Samuel Butler, The Way of All Flesh: Ch. 78

[+] | [-] | reset

But, as I have said, I thought my godson had now seen as much of the under currents of life as was likely to be of use to him, and that it was time he began to live in a style more suitable to his prospects.  His aunt had wished him to kiss the soil, and he had kissed it with a vengeance; but I did not like the notion of his coming suddenly from the position of a small shop-keeper to that of a man with an income of between three and four thousand a year.  Too sudden a jump from bad fortune to good is just as dangerous as one from good to bad; besides, poverty is very wearing; it is a quasi-embryonic condition, through which a man had better pass if he is to hold his later developments securely, but like measles or scarlet fever he had better have it mildly and get it over early.

No man is safe from losing every penny he has in the world, unless he has had his facer.  How often do I not hear middle-aged women and quiet family men say that they have no speculative tendency; they never had touched, and never would touch, any but the very soundest, best reputed investments, and as for unlimited liability, oh dear! dear! and they throw up their hands and eyes.

Whenever a person is heard to talk thus he may be recognised as the easy prey of the first adventurer who comes across him; he will commonly, indeed, wind up his discourse by saying that in spite of all his natural caution, and his well knowing how foolish speculation is, yet there are some investments which are called speculative but in reality are not so, and he will pull out of his pocket the prospectus of a Cornish gold mine.  It is only on having actually lost money that one realises what an awful thing the loss of it is, and finds out how easily it is lost by those who venture out of the middle of the most beaten path.  Ernest had had his facer, as he had had his attack of poverty, young, and sufficiently badly for a sensible man to be little likely to forget it.  I can fancy few pieces of good fortune greater than this as happening to any man, provided, of course, that he is not damaged irretrievably.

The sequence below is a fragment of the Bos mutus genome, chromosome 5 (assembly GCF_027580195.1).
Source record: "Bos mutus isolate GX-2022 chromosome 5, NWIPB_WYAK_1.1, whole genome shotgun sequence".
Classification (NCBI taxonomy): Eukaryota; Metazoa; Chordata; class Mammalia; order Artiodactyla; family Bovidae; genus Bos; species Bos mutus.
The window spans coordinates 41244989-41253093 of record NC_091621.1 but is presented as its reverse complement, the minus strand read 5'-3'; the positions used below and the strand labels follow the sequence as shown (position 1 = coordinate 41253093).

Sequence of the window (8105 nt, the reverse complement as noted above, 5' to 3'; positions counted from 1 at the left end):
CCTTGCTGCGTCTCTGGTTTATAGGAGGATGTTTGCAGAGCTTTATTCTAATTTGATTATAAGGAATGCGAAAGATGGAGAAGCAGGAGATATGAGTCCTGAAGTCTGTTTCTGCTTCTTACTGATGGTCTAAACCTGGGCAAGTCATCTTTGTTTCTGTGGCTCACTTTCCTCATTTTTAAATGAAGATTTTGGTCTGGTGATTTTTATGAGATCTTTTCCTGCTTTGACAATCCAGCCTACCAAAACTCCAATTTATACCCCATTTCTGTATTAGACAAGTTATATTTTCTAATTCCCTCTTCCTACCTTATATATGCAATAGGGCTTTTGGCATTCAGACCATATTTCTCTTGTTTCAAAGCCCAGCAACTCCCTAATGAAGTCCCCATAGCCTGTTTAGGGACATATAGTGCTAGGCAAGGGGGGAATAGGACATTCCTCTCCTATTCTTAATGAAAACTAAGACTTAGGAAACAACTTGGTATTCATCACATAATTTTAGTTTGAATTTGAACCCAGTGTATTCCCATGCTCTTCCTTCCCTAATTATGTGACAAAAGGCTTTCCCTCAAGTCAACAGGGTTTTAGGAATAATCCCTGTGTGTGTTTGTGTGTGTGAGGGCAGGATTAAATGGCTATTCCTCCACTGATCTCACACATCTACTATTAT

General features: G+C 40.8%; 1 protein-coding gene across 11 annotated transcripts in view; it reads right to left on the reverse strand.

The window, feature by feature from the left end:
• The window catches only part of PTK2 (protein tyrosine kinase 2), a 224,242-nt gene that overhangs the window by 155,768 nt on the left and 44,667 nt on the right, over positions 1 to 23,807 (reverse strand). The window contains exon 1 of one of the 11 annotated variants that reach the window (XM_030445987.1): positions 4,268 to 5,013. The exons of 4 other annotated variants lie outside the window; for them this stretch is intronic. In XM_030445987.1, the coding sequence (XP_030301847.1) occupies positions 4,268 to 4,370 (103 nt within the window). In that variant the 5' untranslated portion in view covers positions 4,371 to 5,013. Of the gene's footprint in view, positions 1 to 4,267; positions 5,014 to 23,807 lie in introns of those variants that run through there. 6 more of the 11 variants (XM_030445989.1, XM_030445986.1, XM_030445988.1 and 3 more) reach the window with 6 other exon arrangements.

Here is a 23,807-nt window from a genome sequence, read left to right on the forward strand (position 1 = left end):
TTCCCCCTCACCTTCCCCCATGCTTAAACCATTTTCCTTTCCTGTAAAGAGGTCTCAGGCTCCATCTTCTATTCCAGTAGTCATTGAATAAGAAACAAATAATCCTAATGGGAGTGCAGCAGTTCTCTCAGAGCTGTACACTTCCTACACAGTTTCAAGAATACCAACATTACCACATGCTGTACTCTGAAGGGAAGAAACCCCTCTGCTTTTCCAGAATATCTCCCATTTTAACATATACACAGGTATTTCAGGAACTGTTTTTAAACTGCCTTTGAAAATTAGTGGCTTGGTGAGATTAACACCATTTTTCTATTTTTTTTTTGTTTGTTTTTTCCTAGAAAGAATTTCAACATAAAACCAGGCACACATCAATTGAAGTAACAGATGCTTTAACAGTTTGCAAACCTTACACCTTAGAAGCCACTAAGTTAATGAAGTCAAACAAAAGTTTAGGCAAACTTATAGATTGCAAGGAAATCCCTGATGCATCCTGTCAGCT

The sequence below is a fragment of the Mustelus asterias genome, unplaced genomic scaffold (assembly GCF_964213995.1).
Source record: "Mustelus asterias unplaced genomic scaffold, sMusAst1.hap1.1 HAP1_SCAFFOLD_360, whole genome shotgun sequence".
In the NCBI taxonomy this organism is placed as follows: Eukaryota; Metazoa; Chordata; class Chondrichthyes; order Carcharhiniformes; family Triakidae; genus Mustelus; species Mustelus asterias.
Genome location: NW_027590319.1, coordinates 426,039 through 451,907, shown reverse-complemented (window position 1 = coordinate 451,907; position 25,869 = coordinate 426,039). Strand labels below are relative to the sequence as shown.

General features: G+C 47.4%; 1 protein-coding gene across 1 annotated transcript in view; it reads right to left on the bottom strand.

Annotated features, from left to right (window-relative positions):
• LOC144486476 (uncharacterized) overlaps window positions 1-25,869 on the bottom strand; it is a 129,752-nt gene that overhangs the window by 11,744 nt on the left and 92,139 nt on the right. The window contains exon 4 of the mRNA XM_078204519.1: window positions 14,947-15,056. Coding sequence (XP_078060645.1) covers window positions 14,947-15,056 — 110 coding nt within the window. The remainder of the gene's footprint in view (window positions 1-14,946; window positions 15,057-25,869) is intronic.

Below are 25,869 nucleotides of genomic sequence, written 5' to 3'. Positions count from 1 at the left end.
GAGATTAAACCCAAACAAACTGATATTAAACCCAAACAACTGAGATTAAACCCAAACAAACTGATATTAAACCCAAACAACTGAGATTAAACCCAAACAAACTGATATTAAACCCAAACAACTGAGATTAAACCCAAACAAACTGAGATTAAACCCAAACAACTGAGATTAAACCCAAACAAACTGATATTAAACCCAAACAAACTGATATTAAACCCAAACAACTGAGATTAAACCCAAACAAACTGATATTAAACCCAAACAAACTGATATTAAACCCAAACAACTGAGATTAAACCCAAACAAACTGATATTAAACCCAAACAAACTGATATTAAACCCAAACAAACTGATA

So strongly do I feel on this subject that if I had my way I would have a speculation master attached to every school.  The boys would be encouraged to read the Money Market Review, the Railway News, and all the best financial papers, and should establish a stock exchange amongst themselves in which pence should stand as pounds.  Then let them see how this making haste to get rich moneys out in actual practice.  There might be a prize awarded by the head-master to the most prudent dealer, and the boys who lost their money time after time should be dismissed.  Of course if any boy proved to have a genius for speculation and made money—well and good, let him speculate by all means.

If Universities were not the worst teachers in the world I should like to see professorships of speculation established at Oxford and Cambridge.  When I reflect, however, that the only things worth doing which Oxford and Cambridge can do well are cooking, cricket, rowing and games, of which there is no professorship, I fear that the establishment of a professorial chair would end in teaching young men neither how to speculate, nor how not to speculate, but would simply turn them out as bad speculators.

I heard of one case in which a father actually carried my idea into practice.  He wanted his son to learn how little confidence was to be placed in glowing prospectuses and flaming articles, and found him five hundred pounds which he was to invest according to his lights.  The father expected he would lose the money; but it did not turn out so in practice, for the boy took so much pains and played so cautiously that the money kept growing and growing till the father took it away again, increment and all—as he was pleased to say, in self defence.